Heritage Tomatoes

Heritage Tomatoes

Published: 14th May 2019

British Tomato Fortnight
20th May – 2nd June

After last year’s success we’re excited to get on board with two whole weeks dedicated to the humble tomato.

If you’ve grown tomatoes before, then you’ll have heard of varieties like Moneymaker and Alicante, perhaps you’ve grown Tumbling Toms from a container or hanging basket. They’re great varieties and for a good reason, but the joy of grow your own is picking varieties you won’t find in your supermarkets.This is where the old heritage varieties earn their place as allotment favourites.

Heritage tomatoes may have lost favour over modern varieties as the latter tends to be more disease resistant and stronger growers, but this comes at the price of flavour.
We believe the little bit of added skill and attention is well worth it for the rich taste these varieties produce and not to mention they often bring more excitement visually to your plate with their unusual colouring and/or shapes – some almost unrecognizable as tomatoes!

Here’s our top pick of our favourite 5 heritage tomato varieties:

Ananas – Cordon Variety
Large, slightly flattened beefsteak tomatoes with distinctive yellow and orange streaked skins. The flesh of Ananas is juicy and sweet with a slightly acidic after-note and a thick meaty texture. Ananas translates from French as pineapple, which is a nod to the sweet and acidic flavour.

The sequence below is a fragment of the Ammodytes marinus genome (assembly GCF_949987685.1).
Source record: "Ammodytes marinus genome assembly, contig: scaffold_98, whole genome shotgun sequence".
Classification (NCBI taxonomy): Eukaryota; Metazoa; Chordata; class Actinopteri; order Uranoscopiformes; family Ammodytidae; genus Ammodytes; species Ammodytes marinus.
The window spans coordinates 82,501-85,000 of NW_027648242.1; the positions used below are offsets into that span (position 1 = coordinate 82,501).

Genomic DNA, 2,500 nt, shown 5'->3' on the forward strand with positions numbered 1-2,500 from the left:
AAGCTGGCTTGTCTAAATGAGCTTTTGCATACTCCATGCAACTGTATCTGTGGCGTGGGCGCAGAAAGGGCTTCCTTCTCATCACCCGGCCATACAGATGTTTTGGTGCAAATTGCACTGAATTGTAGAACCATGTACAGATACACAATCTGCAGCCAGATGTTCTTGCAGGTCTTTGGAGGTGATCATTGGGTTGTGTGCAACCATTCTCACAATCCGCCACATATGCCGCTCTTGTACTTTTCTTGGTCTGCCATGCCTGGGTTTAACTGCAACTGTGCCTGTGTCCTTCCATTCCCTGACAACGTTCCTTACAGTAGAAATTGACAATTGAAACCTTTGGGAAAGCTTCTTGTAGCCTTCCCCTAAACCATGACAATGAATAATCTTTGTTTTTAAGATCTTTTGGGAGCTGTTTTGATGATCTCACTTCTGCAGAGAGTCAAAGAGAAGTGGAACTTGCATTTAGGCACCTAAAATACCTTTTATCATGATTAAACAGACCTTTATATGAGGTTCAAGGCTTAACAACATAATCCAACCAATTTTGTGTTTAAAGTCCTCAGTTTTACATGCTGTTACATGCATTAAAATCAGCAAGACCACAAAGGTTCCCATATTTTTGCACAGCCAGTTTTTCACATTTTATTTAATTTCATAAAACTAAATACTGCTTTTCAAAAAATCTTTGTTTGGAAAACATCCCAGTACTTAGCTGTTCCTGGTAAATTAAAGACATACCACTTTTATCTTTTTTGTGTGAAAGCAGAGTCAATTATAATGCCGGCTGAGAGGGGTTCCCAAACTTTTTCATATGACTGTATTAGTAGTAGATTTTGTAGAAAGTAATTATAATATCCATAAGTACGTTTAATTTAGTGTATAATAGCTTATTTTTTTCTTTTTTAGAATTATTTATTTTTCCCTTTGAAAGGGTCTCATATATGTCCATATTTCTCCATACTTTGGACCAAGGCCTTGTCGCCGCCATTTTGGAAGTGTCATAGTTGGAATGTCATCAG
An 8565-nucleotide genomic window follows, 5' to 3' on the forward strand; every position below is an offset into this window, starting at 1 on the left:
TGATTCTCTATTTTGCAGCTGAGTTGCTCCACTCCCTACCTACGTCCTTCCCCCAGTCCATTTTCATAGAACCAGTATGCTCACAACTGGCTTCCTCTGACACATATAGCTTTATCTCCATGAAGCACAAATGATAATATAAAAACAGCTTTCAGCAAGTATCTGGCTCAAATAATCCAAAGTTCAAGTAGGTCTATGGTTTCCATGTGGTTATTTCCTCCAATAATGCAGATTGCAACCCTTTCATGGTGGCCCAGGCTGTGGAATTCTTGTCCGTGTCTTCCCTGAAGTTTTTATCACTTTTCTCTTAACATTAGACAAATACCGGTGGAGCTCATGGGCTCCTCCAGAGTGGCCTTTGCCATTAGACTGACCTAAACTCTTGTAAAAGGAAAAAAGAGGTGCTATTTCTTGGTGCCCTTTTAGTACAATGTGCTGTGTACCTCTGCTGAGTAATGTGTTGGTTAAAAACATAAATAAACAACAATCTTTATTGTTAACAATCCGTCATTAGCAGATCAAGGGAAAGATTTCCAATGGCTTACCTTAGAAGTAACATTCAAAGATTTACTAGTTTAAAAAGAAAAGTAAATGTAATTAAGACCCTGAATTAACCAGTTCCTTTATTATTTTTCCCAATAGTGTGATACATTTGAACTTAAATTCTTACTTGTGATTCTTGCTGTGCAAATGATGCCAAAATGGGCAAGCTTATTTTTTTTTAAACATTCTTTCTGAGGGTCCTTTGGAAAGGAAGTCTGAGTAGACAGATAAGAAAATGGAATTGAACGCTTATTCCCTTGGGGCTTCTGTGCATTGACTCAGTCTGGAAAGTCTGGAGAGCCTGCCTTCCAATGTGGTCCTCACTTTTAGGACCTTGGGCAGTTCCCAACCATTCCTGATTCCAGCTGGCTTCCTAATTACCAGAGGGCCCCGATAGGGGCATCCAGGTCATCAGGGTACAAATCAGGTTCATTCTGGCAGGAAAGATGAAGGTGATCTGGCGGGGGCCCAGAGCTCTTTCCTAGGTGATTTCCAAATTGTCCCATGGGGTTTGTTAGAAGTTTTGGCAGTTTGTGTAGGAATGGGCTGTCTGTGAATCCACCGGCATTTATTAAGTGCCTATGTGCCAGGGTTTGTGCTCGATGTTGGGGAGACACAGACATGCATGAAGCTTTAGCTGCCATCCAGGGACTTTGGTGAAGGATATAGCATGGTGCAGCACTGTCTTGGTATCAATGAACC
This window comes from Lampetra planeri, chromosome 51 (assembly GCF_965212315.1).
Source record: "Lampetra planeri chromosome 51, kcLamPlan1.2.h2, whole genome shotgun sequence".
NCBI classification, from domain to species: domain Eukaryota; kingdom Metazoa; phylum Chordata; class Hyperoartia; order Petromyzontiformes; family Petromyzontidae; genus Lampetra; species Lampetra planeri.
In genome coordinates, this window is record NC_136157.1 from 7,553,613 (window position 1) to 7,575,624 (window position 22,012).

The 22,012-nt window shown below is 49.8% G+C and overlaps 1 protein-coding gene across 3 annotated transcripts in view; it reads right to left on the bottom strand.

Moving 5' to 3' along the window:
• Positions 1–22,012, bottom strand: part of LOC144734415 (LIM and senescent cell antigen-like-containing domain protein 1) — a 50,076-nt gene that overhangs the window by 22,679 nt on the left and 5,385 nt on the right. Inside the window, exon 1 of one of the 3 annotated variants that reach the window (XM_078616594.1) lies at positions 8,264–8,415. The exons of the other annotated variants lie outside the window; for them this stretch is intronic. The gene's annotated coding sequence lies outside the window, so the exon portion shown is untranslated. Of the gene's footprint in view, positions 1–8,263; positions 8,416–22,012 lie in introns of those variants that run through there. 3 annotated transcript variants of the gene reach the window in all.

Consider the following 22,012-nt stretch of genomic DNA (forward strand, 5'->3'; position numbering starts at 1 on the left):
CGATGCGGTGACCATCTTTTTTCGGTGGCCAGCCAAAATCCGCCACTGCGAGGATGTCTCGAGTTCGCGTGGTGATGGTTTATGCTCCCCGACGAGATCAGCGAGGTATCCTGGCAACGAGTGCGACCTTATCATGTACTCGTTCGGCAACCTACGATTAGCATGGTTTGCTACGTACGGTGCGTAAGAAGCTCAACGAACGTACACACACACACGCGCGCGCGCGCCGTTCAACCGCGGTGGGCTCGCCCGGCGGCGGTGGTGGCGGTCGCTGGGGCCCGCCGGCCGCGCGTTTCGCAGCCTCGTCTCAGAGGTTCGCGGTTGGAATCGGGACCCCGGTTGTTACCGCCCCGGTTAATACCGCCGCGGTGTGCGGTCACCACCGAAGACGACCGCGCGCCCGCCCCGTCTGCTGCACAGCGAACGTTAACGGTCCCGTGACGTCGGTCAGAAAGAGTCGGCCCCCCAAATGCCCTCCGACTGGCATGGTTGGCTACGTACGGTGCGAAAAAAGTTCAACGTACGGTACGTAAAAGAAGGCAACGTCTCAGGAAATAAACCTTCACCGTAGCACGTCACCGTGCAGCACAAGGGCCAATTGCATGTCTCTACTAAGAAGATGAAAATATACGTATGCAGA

Black Russian – Cordon Variety
Medium sized black tomatoes grow on compact plants bearing plenty of fruit with a flavour that can be described as a blend of sugar and acid.

Cornue de Andes – Cordon Variety
This is a firm favourite in French cooking, this is their variety of choice when making pizza topping!
Originating from the Peruvian Andes Mountains, this heritage variety produces fruit that can grow up to 1cm long, resembling red peppers more than tomatoes.
The flavour is delicious and benefits from less seeds and juice, hence why it’s such a popular cooking variety.

Yellow Pear – Cordon Variety
As the name suggests this variety resembles a pear-like shape whilst being cherry tomato sized, making for a fun addition to any salad!
The outer sink has a golden-yellow tint and it’s inner flesh stands out amongst other tomatoes for it’s deliciously sharp flavour.

First in the Field – Bush Variety
This is the only bush variety on our list, and as the name suggests this variety is grown for its early fruiting. From April – July this produces a heavy crop of bright red juicy fruits with a strong wine-like flavour. This is an ideal tomato to grow if you’re looking to grow outdoors in a garden or in an allotment plot.

Has heritage varieties piqued your interest, then why not visit our plant departments to find out about more varieties for you to expand your gardening and even culinary skills.

To learn more about Tomato Fortnight 2019, read our blog post here.

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